Is gaming a hobby or addiction?

  • Published
  • By Senior Airman Levin Boland
  • 97th Air Mobility Wing Public Affairs
Much like many other people my age, I grew up on video games and now, I regret it.

From a very young age, I had multiple gaming platforms that allowed me to easily spend countless hours staring at the television. My education, physical fitness and social life suffered greatly. I had severe anxiety around other kids my age and was always that awkward, quiet kid falling asleep in the back of the class waiting for the day to be over so he could go home and play games.

When I played games, it was easy to get carried away and spend too much time in a virtual world of my choice where I could be anything and everything I wanted.

I always thought it was a harmless, easy way to forget about the stress of the day when I got home. All real-life problems would just disappear at the press of a button as I escaped into my own little world. Before I knew it, it was 2 a.m. and I spent the entire night playing a video game that has no positive effect in my real life.

Not being able to moderate your time in front of the big screen is a problem that has come the light for the past few years. According to a study conducted in 2009, the average time spent on media platforms for young adults in the United States is more than nine hours a day.

It is even beginning to be treated as an addiction, similar to gambling and eating. There are in-patient and out-patient treatment centers that specialize in treating addictions to the Internet and gaming, and group therapy sessions for gamers that use the "12-Step Program" which is a set of guiding, spiritual principles that outlines a course of action for recovery from addiction, compulsion and behavioral problems.

Just like other addictions, it has been known to cause depression, suicidal ideations, serious health risks, financial issues and major problems with their home and work life. Some recent cases have resulted in child neglect that has caused the death of the child.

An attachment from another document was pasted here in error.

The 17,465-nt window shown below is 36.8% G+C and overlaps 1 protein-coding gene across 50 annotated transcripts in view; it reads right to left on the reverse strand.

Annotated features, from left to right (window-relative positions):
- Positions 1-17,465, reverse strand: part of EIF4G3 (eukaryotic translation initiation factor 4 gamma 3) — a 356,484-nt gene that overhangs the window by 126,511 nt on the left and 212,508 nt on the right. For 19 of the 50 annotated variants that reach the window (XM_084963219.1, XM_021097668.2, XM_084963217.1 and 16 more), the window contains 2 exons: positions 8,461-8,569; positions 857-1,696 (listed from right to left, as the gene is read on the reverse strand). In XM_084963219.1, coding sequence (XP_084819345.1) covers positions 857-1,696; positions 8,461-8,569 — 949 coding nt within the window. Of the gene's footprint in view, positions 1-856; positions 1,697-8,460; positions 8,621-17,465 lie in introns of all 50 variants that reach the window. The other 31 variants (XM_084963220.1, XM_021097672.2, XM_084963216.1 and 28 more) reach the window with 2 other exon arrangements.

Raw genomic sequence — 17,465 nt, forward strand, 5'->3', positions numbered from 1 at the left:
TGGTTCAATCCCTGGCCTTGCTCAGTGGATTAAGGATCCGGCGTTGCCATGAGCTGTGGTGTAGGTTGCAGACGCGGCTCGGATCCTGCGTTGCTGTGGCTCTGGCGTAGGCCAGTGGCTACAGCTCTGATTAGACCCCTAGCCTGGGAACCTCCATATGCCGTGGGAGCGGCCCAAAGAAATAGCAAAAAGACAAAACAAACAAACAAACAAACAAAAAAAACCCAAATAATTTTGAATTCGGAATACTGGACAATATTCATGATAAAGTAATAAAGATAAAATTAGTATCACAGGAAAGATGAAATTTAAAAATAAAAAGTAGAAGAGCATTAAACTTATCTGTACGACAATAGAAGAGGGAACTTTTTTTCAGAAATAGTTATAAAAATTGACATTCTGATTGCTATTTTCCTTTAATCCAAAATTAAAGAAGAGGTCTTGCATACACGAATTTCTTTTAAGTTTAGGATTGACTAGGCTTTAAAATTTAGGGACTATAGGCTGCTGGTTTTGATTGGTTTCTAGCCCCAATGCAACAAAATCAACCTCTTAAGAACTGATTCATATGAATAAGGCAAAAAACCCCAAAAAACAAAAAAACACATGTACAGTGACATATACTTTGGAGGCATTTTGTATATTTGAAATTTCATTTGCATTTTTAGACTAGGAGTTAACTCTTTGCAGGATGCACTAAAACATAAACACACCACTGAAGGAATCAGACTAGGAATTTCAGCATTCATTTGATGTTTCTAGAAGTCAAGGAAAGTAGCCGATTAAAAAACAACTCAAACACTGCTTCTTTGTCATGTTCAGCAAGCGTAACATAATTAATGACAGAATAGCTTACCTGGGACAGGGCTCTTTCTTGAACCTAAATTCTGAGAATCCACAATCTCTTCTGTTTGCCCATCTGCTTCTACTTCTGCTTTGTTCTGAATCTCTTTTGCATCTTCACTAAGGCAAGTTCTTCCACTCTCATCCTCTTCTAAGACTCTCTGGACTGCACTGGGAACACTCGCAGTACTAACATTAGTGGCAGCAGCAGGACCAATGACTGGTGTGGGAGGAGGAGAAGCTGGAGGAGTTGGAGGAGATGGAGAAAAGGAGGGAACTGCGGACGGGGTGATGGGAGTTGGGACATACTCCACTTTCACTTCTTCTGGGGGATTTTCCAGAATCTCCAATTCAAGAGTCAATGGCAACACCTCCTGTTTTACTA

When I spoke about this issue with other people, it seemed as if this problem is not taken as seriously as some of the more common addictions. People do not understand how horrible conditions can get for individuals who are not able to moderate their time playing a game. I believe this is because in our new generation, electronic means of entertainment such as video games and the internet have become a social norm that are used almost constantly in some way throughout the day.

I was set on a horrible path to failure, I felt like I wouldn't spend enough time for my son and I would set a bad example for my son. I forced myself to change after my son was born in 2011. I went from hours on end every day to just a few minutes a day, and finally to nothing for months at a time.

I stopped for my family but I should have never allowed myself to be that way in the first place. Some people are not able to stop so easily and I believe it can become an addiction, rather than a hobby.

Just like any other hobby, I am not trying to say it is wrong to play video games. I still love to play but it must be in moderation. I will never allow myself to go back to the way I once was.

Even if you don't feel like you are addicted, but you consistently have that horrible gut feeling after spending hours playing video games and realizing your day has been wasted, ask Mental Health for some help to get back on the right track.